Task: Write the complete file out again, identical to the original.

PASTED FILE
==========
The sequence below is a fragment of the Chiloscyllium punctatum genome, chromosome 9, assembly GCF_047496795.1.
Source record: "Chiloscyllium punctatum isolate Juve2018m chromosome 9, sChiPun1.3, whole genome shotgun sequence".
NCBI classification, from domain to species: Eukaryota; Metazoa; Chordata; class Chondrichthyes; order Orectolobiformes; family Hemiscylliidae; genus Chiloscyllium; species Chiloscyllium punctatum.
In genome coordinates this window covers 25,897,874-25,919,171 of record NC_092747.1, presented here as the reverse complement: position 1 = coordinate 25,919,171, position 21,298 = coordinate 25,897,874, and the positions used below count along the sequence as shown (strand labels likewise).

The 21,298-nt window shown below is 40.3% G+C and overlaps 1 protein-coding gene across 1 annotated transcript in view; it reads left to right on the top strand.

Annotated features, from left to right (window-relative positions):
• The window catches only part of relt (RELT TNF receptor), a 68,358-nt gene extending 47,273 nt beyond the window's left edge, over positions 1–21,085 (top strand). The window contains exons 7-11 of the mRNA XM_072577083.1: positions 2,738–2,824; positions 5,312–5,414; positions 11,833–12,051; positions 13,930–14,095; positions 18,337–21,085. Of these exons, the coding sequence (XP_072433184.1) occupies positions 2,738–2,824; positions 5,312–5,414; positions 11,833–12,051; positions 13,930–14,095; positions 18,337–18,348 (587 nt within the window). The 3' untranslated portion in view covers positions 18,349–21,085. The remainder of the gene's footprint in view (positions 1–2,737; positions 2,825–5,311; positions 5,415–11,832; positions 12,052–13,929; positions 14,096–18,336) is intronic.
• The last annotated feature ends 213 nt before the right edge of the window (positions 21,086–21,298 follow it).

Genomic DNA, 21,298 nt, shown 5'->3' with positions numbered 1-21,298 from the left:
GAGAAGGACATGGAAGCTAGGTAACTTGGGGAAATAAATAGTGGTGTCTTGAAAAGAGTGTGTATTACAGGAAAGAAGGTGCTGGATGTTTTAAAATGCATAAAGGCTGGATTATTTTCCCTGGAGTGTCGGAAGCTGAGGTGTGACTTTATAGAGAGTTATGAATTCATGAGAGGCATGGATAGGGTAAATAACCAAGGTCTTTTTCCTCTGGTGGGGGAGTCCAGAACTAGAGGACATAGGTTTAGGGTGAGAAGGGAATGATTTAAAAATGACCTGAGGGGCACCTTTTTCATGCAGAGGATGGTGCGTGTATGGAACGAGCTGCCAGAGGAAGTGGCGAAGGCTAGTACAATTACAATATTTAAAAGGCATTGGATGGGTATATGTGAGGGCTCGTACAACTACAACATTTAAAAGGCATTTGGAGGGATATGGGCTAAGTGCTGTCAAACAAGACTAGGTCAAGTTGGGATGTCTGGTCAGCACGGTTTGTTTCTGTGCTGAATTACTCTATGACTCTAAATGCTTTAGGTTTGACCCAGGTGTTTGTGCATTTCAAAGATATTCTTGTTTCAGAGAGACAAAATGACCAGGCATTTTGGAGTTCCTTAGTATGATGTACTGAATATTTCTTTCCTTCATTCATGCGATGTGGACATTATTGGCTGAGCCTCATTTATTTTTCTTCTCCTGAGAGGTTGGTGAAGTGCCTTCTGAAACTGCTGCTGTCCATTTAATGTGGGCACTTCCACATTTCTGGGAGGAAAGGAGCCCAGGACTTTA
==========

The sequence below is a fragment of the Chiloscyllium punctatum genome, chromosome 9, assembly GCF_047496795.1.
Source record: "Chiloscyllium punctatum isolate Juve2018m chromosome 9, sChiPun1.3, whole genome shotgun sequence".
NCBI classification, from domain to species: Eukaryota; Metazoa; Chordata; class Chondrichthyes; order Orectolobiformes; family Hemiscylliidae; genus Chiloscyllium; species Chiloscyllium punctatum.
In genome coordinates this window covers 25,897,874-25,919,171 of record NC_092747.1, presented here as the reverse complement: position 1 = coordinate 25,919,171, position 21,298 = coordinate 25,897,874, and the positions used below count along the sequence as shown (strand labels likewise).

The 21,298-nt window shown below is 40.3% G+C and overlaps 1 protein-coding gene across 1 annotated transcript in view; it reads left to right on the top strand.

Annotated features, from left to right (window-relative positions):
• The window catches only part of relt (RELT TNF receptor), a 68,358-nt gene extending 47,273 nt beyond the window's left edge, over positions 1–21,085 (top strand). The window contains exons 7-11 of the mRNA XM_072577083.1: positions 2,738–2,824; positions 5,312–5,414; positions 11,833–12,051; positions 13,930–14,095; positions 18,337–21,085. Of these exons, the coding sequence (XP_072433184.1) occupies positions 2,738–2,824; positions 5,312–5,414; positions 11,833–12,051; positions 13,930–14,095; positions 18,337–18,348 (587 nt within the window). The 3' untranslated portion in view covers positions 18,349–21,085. The remainder of the gene's footprint in view (positions 1–2,737; positions 2,825–5,311; positions 5,415–11,832; positions 12,052–13,929; positions 14,096–18,336) is intronic.
• The last annotated feature ends 213 nt before the right edge of the window (positions 21,086–21,298 follow it).

Genomic DNA, 21,298 nt, shown 5'->3' with positions numbered 1-21,298 from the left:
GAGAAGGACATGGAAGCTAGGTAACTTGGGGAAATAAATAGTGGTGTCTTGAAAAGAGTGTGTATTACAGGAAAGAAGGTGCTGGATGTTTTAAAATGCATAAAGGCTGGATTATTTTCCCTGGAGTGTCGGAAGCTGAGGTGTGACTTTATAGAGAGTTATGAATTCATGAGAGGCATGGATAGGGTAAATAACCAAGGTCTTTTTCCTCTGGTGGGGGAGTCCAGAACTAGAGGACATAGGTTTAGGGTGAGAAGGGAATGATTTAAAAATGACCTGAGGGGCACCTTTTTCATGCAGAGGATGGTGCGTGTATGGAACGAGCTGCCAGAGGAAGTGGCGAAGGCTAGTACAATTACAATATTTAAAAGGCATTGGATGGGTATATGTGAGGGCTCGTACAACTACAACATTTAAAAGGCATTTGGAGGGATATGGGCTAAGTGCTGTCAAACAAGACTAGGTCAAGTTGGGATGTCTGGTCAGCACGGTTTGTTTCTGTGCTGAATTACTCTATGACTCTAAATGCTTTAGGTTTGACCCAGGTGTTTGTGCATTTCAAAGATATTCTTGTTTCAGAGAGACAAAATGACCAGGCATTTTGGAGTTCCTTAGTATGATGTACTGAATATTTCTTTCCTTCATTCATGCGATGTGGACATTATTGGCTGAGCCTCATTTATTTTTCTTCTCCTGAGAGGTTGGTGAAGTGCCTTCTGAAACTGCTGCTGTCCATTTAATGTGGGCACTTCCACATTTCTGGGAGGAAAGGAGCCCAGGACTTTA